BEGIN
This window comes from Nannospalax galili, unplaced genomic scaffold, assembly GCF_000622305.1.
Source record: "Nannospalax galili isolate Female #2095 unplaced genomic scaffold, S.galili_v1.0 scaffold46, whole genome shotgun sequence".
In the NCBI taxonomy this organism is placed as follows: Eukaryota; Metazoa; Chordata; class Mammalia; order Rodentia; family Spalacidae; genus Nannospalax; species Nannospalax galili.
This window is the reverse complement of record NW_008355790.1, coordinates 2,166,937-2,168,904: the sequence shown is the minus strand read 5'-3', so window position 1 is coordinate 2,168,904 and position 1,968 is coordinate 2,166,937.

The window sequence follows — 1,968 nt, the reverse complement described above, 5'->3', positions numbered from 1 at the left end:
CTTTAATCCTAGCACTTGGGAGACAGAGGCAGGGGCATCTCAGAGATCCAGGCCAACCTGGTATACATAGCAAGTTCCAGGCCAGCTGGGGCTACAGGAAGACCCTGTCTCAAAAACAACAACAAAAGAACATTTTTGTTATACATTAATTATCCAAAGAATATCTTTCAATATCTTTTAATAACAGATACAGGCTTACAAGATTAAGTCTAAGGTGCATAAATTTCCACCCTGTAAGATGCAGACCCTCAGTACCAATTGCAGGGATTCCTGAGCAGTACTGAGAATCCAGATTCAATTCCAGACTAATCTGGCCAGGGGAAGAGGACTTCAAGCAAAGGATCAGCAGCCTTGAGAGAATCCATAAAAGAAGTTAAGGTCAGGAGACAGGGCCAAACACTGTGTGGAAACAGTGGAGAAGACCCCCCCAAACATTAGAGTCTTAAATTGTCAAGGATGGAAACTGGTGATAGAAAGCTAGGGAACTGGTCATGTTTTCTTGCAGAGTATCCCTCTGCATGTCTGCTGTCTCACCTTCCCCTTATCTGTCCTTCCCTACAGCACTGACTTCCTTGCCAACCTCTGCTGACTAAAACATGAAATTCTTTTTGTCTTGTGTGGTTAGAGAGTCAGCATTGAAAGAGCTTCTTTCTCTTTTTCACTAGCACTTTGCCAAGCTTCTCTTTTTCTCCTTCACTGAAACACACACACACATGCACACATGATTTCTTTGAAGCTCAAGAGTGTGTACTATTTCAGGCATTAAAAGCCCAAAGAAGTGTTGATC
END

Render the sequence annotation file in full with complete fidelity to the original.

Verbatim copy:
This window comes from Nannospalax galili, unplaced genomic scaffold, assembly GCF_000622305.1.
Source record: "Nannospalax galili isolate Female #2095 unplaced genomic scaffold, S.galili_v1.0 scaffold46, whole genome shotgun sequence".
In the NCBI taxonomy this organism is placed as follows: Eukaryota; Metazoa; Chordata; class Mammalia; order Rodentia; family Spalacidae; genus Nannospalax; species Nannospalax galili.
This window is the reverse complement of record NW_008355790.1, coordinates 2,166,937-2,168,904: the sequence shown is the minus strand read 5'-3', so window position 1 is coordinate 2,168,904 and position 1,968 is coordinate 2,166,937.

The window sequence follows — 1,968 nt, the reverse complement described above, 5'->3', positions numbered from 1 at the left end:
CTTTAATCCTAGCACTTGGGAGACAGAGGCAGGGGCATCTCAGAGATCCAGGCCAACCTGGTATACATAGCAAGTTCCAGGCCAGCTGGGGCTACAGGAAGACCCTGTCTCAAAAACAACAACAAAAGAACATTTTTGTTATACATTAATTATCCAAAGAATATCTTTCAATATCTTTTAATAACAGATACAGGCTTACAAGATTAAGTCTAAGGTGCATAAATTTCCACCCTGTAAGATGCAGACCCTCAGTACCAATTGCAGGGATTCCTGAGCAGTACTGAGAATCCAGATTCAATTCCAGACTAATCTGGCCAGGGGAAGAGGACTTCAAGCAAAGGATCAGCAGCCTTGAGAGAATCCATAAAAGAAGTTAAGGTCAGGAGACAGGGCCAAACACTGTGTGGAAACAGTGGAGAAGACCCCCCCAAACATTAGAGTCTTAAATTGTCAAGGATGGAAACTGGTGATAGAAAGCTAGGGAACTGGTCATGTTTTCTTGCAGAGTATCCCTCTGCATGTCTGCTGTCTCACCTTCCCCTTATCTGTCCTTCCCTACAGCACTGACTTCCTTGCCAACCTCTGCTGACTAAAACATGAAATTCTTTTTGTCTTGTGTGGTTAGAGAGTCAGCATTGAAAGAGCTTCTTTCTCTTTTTCACTAGCACTTTGCCAAGCTTCTCTTTTTCTCCTTCACTGAAACACACACACACATGCACACATGATTTCTTTGAAGCTCAAGAGTGTGTACTATTTCAGGCATTAAAAGCCCAAAGAAGTGTTGATC